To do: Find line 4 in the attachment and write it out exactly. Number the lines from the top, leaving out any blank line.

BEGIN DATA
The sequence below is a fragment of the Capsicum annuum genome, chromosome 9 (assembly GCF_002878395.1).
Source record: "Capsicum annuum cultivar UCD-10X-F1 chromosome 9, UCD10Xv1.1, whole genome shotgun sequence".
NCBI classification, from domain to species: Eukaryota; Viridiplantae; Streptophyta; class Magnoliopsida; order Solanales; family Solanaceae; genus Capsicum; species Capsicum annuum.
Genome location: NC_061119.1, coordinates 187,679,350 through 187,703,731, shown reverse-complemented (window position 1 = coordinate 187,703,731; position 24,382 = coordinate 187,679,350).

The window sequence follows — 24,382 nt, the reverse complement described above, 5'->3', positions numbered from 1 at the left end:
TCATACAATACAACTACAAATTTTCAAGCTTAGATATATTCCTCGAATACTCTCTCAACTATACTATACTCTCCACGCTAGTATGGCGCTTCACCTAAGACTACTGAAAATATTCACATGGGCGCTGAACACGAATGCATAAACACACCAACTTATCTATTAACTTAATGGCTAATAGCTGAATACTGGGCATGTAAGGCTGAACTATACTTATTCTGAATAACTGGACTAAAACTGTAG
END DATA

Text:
Genome location: NC_061119.1, coordinates 187,679,350 through 187,703,731, shown reverse-complemented (window position 1 = coordinate 187,703,731; position 24,382 = coordinate 187,679,350).